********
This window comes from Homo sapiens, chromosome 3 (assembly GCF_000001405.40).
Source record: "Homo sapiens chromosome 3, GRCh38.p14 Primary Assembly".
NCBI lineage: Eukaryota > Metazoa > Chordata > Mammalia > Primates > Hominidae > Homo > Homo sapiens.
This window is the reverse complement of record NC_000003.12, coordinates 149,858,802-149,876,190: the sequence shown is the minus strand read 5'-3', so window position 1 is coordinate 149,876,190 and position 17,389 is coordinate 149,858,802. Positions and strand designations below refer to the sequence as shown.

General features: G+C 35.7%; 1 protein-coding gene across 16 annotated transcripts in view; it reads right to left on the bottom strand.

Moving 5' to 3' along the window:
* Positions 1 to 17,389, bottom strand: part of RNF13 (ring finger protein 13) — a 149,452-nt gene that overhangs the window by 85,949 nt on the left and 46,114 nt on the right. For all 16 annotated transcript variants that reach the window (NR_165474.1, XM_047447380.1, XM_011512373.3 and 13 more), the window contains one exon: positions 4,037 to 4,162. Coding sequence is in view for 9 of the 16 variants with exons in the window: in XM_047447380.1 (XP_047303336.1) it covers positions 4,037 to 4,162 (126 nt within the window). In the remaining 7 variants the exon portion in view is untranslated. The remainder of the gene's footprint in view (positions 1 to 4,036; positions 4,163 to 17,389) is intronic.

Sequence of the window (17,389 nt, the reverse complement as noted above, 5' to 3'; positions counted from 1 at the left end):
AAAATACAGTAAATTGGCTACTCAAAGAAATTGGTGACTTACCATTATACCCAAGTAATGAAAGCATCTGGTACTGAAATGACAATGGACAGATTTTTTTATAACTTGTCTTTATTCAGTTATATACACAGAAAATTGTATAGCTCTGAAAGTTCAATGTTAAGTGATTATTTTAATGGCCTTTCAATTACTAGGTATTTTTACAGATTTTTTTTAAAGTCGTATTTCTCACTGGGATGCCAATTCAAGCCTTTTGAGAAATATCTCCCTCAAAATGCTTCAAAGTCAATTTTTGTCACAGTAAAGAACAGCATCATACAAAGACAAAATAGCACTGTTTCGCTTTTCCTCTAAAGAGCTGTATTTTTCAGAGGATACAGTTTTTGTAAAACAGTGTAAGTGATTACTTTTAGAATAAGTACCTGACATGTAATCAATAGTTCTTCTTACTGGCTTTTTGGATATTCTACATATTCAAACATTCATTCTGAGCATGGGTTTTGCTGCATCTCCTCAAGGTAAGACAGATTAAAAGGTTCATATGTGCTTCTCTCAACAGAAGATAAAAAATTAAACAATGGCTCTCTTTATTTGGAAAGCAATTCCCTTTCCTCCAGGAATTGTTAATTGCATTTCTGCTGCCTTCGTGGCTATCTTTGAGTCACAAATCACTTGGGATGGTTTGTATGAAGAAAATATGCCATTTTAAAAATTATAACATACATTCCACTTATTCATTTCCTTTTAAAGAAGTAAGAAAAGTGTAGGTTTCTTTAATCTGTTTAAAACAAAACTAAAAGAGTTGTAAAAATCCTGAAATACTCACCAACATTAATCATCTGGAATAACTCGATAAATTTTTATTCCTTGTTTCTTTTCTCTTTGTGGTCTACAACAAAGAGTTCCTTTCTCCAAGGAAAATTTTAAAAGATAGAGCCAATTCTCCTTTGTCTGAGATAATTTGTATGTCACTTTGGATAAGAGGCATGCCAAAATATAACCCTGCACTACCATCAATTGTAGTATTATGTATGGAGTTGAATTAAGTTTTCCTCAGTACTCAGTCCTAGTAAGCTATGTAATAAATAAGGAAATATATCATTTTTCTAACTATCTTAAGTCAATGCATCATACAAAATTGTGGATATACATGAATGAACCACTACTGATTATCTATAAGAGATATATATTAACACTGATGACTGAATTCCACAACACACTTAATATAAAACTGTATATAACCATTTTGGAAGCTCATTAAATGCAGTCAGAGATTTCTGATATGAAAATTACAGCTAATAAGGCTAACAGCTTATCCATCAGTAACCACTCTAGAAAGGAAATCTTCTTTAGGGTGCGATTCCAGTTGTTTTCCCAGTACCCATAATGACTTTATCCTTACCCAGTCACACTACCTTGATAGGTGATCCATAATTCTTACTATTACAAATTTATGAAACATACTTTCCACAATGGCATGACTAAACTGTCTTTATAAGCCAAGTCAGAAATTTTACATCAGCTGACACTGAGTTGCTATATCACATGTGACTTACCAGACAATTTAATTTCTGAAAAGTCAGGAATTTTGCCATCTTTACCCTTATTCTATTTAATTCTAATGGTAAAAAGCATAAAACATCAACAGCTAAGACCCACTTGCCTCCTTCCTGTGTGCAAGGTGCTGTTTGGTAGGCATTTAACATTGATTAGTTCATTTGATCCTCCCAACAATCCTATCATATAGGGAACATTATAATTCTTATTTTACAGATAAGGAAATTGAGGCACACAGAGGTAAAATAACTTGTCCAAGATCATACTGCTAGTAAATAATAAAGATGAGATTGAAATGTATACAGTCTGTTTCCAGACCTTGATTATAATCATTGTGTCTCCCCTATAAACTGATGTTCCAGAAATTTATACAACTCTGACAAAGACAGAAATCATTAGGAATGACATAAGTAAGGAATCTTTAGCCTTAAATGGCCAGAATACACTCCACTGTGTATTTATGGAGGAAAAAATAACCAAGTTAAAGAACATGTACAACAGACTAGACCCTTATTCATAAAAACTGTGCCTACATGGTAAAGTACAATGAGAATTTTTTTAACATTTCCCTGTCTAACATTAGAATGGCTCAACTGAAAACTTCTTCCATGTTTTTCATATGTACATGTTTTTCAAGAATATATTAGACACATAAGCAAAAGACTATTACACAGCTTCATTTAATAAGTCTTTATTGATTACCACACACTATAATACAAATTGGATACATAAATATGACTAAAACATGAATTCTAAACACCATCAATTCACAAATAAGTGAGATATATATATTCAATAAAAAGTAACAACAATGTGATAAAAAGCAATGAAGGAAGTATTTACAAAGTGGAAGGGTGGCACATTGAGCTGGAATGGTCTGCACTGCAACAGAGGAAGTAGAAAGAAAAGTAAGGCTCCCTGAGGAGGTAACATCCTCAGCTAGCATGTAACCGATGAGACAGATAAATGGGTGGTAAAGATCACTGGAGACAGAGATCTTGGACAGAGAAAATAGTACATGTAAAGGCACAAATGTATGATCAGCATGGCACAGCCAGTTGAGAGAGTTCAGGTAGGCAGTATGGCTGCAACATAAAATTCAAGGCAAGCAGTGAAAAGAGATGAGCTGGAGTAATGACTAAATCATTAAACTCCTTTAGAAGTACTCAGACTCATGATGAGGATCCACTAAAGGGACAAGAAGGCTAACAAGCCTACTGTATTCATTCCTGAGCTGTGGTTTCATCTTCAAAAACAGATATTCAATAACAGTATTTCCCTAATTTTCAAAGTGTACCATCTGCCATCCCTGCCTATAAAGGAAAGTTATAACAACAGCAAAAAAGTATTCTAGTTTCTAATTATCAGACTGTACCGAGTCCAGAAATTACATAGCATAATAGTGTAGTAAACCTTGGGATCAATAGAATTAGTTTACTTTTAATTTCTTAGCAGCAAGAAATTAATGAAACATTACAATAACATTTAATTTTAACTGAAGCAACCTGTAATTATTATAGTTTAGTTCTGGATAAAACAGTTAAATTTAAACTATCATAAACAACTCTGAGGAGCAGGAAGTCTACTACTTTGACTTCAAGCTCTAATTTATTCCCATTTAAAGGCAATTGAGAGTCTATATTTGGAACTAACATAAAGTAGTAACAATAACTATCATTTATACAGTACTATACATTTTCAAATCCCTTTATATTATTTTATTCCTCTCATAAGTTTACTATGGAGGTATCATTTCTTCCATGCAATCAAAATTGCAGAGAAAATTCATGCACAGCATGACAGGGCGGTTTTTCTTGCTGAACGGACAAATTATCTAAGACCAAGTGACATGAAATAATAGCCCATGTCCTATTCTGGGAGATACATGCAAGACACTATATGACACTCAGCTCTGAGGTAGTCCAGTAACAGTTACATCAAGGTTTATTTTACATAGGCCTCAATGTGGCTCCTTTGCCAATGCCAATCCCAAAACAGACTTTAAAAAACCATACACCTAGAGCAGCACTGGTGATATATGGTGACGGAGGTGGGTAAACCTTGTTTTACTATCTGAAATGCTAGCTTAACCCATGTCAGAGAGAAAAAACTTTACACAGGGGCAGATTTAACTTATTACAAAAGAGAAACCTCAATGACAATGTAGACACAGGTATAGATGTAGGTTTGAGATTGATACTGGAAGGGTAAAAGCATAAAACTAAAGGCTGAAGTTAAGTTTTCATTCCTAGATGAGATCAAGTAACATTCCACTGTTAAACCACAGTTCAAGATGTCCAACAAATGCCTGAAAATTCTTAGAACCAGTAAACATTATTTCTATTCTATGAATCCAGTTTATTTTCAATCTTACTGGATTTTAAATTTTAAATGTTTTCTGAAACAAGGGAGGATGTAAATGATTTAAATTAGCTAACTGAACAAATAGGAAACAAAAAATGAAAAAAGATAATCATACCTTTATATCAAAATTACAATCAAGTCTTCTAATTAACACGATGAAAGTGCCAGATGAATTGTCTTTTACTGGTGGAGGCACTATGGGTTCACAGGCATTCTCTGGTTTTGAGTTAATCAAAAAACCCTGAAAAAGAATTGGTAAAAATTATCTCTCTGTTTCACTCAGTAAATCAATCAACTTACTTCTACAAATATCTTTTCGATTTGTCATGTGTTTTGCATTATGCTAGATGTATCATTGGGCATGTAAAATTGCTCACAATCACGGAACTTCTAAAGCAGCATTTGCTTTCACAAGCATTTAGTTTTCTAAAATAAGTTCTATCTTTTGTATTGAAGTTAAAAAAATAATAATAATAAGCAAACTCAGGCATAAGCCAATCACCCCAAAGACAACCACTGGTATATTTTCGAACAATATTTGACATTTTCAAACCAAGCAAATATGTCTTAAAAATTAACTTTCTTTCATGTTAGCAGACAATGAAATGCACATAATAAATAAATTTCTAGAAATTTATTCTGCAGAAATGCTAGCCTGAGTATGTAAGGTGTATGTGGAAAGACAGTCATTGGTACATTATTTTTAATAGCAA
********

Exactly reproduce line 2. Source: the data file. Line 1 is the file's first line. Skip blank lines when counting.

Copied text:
Source record: "Homo sapiens chromosome 3, GRCh38.p14 Primary Assembly".